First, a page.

Thanks Dave. Kind of what I believed to be the case... If an instrument was made in Spain, or Greece, or wherever was assembled with the North point aligning with the needle... Then any appreciable distance traveled would cause the compass to not be true to that North point anymore.

And from the little bits and pieces I've picked up over the years there are spots across the globe where the rules break down completely... Once when I was in grade school I checked out a book about the Bermuda triangle. One of the first passages in a book was an entry from a sailor's log. That particular day the ship was crossing a specific area of water and it was noted that the compass began behaving erratically and would just spin... The sailor was Christopher Columbus and it was during his voyage to the New World that this occurred.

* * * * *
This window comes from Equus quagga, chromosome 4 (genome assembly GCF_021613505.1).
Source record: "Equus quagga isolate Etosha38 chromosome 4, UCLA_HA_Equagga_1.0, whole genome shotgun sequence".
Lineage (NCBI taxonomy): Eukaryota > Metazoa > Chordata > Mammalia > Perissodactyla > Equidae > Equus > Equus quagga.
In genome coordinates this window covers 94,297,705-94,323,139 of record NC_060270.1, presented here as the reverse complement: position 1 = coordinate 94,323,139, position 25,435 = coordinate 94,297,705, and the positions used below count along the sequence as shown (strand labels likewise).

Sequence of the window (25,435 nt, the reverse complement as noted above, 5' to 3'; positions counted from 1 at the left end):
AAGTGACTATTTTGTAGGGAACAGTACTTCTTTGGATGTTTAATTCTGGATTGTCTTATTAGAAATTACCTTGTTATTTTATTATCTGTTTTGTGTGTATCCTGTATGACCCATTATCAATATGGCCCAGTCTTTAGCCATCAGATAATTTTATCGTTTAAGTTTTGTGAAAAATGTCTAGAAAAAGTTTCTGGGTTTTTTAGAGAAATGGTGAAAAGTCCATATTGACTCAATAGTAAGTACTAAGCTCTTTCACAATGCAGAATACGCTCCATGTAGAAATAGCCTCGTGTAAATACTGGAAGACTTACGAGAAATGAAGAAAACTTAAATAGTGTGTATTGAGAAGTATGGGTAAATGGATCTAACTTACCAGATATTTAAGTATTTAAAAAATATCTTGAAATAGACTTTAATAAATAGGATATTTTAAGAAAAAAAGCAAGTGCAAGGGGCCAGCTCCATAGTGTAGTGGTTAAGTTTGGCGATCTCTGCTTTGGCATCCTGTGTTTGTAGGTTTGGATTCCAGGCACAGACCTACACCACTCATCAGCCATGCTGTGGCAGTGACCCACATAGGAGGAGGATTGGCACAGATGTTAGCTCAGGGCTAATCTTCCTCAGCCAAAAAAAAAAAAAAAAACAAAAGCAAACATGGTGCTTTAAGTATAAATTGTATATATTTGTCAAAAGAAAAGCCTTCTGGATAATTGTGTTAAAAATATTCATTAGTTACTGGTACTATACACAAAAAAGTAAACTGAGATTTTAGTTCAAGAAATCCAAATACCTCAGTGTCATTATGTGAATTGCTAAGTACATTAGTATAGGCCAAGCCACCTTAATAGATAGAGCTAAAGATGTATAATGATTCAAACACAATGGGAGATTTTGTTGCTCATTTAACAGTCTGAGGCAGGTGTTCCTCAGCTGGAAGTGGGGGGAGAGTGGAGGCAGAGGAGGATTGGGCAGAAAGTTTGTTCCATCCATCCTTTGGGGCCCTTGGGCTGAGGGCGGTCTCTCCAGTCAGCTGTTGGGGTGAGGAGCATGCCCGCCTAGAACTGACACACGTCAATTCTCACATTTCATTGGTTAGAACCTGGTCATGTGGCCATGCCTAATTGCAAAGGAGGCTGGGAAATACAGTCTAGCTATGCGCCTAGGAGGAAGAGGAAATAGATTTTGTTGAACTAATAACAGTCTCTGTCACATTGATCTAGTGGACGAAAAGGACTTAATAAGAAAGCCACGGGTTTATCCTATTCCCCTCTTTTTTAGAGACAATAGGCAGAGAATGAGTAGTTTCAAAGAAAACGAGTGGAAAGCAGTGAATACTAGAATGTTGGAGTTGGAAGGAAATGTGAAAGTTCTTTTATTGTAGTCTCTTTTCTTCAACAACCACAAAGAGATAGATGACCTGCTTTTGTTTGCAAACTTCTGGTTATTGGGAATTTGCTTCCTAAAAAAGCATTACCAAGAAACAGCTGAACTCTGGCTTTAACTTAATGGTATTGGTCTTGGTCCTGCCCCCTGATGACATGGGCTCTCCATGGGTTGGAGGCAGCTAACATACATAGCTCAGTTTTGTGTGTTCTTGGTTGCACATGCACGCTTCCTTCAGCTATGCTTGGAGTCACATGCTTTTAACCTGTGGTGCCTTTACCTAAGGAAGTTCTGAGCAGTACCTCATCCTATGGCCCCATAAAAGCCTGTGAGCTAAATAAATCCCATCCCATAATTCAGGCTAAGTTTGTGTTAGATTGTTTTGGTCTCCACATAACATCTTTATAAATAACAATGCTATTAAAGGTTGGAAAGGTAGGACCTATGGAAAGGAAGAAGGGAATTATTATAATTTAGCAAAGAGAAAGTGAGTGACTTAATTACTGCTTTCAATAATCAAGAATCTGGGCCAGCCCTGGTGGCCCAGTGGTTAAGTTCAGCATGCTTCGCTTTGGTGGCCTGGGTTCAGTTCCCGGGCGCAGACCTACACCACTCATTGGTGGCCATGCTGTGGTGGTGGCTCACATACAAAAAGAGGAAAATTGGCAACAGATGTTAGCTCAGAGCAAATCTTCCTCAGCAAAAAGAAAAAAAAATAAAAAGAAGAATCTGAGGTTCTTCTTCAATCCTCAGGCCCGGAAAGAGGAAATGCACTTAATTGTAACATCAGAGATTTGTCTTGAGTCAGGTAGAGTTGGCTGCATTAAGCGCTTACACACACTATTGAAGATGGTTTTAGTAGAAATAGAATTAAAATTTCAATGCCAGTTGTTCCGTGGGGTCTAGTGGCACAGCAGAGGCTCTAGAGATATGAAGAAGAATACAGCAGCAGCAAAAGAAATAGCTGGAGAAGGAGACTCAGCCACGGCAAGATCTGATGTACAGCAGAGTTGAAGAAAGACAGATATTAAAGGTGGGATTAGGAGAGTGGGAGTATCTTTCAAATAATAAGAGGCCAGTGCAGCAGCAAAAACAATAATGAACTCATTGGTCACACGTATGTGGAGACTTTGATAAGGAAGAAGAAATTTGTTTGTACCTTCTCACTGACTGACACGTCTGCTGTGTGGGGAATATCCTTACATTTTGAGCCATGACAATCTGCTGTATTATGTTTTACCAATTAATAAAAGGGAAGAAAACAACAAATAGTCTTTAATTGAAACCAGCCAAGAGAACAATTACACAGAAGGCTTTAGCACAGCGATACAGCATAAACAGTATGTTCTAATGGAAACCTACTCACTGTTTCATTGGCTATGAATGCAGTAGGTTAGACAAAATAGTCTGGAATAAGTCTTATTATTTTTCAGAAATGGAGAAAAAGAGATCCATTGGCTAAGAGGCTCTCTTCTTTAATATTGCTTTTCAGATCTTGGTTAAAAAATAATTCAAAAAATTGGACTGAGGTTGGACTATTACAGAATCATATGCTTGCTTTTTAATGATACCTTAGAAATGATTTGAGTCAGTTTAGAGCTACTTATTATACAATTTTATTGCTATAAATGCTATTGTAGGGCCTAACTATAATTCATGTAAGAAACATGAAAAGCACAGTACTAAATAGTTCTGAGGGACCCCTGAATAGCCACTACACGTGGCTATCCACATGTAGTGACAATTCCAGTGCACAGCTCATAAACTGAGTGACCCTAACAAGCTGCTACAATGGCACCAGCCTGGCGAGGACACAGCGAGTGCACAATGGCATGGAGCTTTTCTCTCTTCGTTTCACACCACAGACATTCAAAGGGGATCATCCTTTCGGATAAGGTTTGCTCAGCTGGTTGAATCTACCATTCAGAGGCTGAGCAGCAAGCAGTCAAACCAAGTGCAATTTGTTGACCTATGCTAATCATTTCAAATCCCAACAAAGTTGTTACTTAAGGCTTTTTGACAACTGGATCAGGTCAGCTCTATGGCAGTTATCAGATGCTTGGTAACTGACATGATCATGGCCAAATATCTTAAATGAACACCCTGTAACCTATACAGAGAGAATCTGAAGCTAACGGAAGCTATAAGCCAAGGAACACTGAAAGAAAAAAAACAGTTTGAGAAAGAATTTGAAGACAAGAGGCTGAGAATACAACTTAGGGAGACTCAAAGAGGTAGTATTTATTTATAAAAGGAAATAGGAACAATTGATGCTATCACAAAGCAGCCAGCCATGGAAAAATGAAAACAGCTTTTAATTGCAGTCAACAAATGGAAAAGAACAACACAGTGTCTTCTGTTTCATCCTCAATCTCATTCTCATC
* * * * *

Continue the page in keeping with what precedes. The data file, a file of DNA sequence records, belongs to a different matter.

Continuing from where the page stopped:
Fascinating stuff.

Mike

Online bob in the woods

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Re: Box Compass Projects
« Reply #11 on: September 08, 2019, 08:38:36 PM »
Topographic maps here have the true north and magnetic north variance indicated in degrees.  Also there is enough uranium bearing rock here that some places are just not compass friendly.

Offline Mike from OK

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Re: Box Compass Projects
« Reply #12 on: September 08, 2019, 10:14:00 PM »
Topographic maps here have the true north and magnetic north variance indicated in degrees.  Also there is enough uranium bearing rock here that some places are just not compass friendly.

Pretty wild Bob.

Mike